Iranian journalist and social activist Omid Memarian has a slightly different take on the conference. In his piece today for IPS news, he says that the mere fact that the Iranians were willing to participate in the conference boosts the chances for eventual negotiations between Tehran and Washington. According to Memarian, "Even if direct talks do not occur this round, indications are that both sides are seeking a way out of the impasse while saving face."
Meanwhile, Mottaki gave his speech on Friday, assailing US policy in Iraq: "There should be no doubt that the continuation of and increase in terrorist acts in Iraq originates from the flawed approaches adopted by the foreign troops. The United States must accept the responsibilities arising from the occupation of Iraq." Mottaki also demanded the release of five Iranian diplomats captured in Irbil, Iraq in January.
Wednesday, May 02, 2007
Once again, the US and Iran will be missing an opportunity for direct talks this week when Foreign Ministers gather in Egypt to discuss Iraq security. Both the US and Iran have decided for different reasons that one-on-one talks between US Secretary of State Condoleeza Rice and Iranian Foreign Minister Manouchehr Mottaki will not happen, though the two are "likely to exchange pleasantries."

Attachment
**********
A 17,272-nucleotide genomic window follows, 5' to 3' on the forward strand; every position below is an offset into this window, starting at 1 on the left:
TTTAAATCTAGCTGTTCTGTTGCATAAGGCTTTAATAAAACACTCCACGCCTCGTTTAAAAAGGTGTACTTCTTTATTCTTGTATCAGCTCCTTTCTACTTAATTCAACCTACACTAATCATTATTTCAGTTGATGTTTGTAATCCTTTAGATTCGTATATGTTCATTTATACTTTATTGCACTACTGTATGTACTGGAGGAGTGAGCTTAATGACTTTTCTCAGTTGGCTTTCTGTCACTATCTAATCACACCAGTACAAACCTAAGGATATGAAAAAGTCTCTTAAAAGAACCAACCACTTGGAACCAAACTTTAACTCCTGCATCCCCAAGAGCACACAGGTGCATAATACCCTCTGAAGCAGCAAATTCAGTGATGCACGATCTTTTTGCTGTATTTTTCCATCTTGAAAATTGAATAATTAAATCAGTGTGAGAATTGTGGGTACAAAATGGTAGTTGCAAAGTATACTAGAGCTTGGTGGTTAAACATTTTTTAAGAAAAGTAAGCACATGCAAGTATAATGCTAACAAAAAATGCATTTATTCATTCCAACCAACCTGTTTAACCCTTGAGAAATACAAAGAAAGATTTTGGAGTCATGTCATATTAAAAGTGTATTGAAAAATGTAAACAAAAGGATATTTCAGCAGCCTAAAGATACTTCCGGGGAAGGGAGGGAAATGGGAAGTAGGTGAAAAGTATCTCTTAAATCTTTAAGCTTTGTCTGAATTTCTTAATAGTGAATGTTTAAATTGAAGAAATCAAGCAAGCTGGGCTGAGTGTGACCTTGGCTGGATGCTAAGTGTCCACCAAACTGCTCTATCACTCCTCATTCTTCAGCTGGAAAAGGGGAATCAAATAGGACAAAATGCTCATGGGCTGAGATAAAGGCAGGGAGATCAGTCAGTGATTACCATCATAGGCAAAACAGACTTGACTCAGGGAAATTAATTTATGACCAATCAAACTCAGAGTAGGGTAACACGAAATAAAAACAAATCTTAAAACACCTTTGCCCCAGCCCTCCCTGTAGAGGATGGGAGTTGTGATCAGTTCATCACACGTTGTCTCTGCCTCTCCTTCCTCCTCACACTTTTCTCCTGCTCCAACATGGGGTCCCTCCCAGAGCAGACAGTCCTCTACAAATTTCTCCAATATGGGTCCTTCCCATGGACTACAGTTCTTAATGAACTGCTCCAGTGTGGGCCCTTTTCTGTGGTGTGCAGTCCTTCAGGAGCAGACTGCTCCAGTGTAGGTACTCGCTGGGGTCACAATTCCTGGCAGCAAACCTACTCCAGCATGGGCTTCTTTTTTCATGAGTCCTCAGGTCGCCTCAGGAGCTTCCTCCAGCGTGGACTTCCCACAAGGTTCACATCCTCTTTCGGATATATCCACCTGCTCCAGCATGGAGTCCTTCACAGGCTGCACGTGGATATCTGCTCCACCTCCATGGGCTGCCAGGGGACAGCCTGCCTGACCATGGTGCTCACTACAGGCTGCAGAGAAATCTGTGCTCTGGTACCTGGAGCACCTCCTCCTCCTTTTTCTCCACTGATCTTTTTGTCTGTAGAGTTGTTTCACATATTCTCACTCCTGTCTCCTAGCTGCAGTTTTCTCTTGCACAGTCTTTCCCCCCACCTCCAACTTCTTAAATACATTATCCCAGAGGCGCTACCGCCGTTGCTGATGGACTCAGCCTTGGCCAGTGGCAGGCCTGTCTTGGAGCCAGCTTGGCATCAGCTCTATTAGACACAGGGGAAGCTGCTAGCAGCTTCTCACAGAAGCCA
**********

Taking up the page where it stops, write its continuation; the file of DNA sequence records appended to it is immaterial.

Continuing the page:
The US rationalized its decision based on consultations with EU Foreign Policy Chief Javier Solana. According to the Washington Post:
"After talks with European officials, the Bush administration has decided that any dialogue with Iran would be more enduring and significant if conducted through representatives of Iran's supreme leader, Ayatollah Ali Khamenei, rather than the Foreign Ministry. In Iran's government, Khamenei holds a lifetime appointment and has veto power over any government action, while the Foreign Ministry reports to a president who faces election every four years."
In the EU negotiations with Iran, Ali Larijani is the principal Iranian negotiator and he reports directly to the Supreme Leader.
As far as the Iranian decision to not engage in direct talks with the US at the upcoming meeting, there has been much heated debate within Iran. The Iranians have concluded that the US is not serious enough for the give and take of substantive negotiations.
Tuesday, May 01, 2007
Yesterday, the Washington Post reported that Secretary of State Rice may confront Iran on its nuclear program when she goes to Egypt this week for a regional conference on Iraq security. Over the weekend, the Iranians had accepted an invitation to attend the conference on stabilizing Iraq.
According to President Bush: "Should the foreign minister of Iran bump into Condi Rice, Condi won't be rude. She's not a rude person. I'm sure she'll be polite. But she'll also be firm in reminding the representative of the Iranian government that there's a better way forward for the Iranian people than isolation...
"If, in fact, there is a conversation, it'll be one that says, if the Iranian government wants to have a serious conversation with the United States and others, they ought to give up their enrichment program in a verifiable fashion. And we will sit down at the table with them along with our European partners and Russia as well. That's what she'll tell him."
The statement appears to be a toughened stance from previous comments by Secretary of State Rice and State Department Spokesman Sean McCormack who said she would be willing to talk to the Iranians.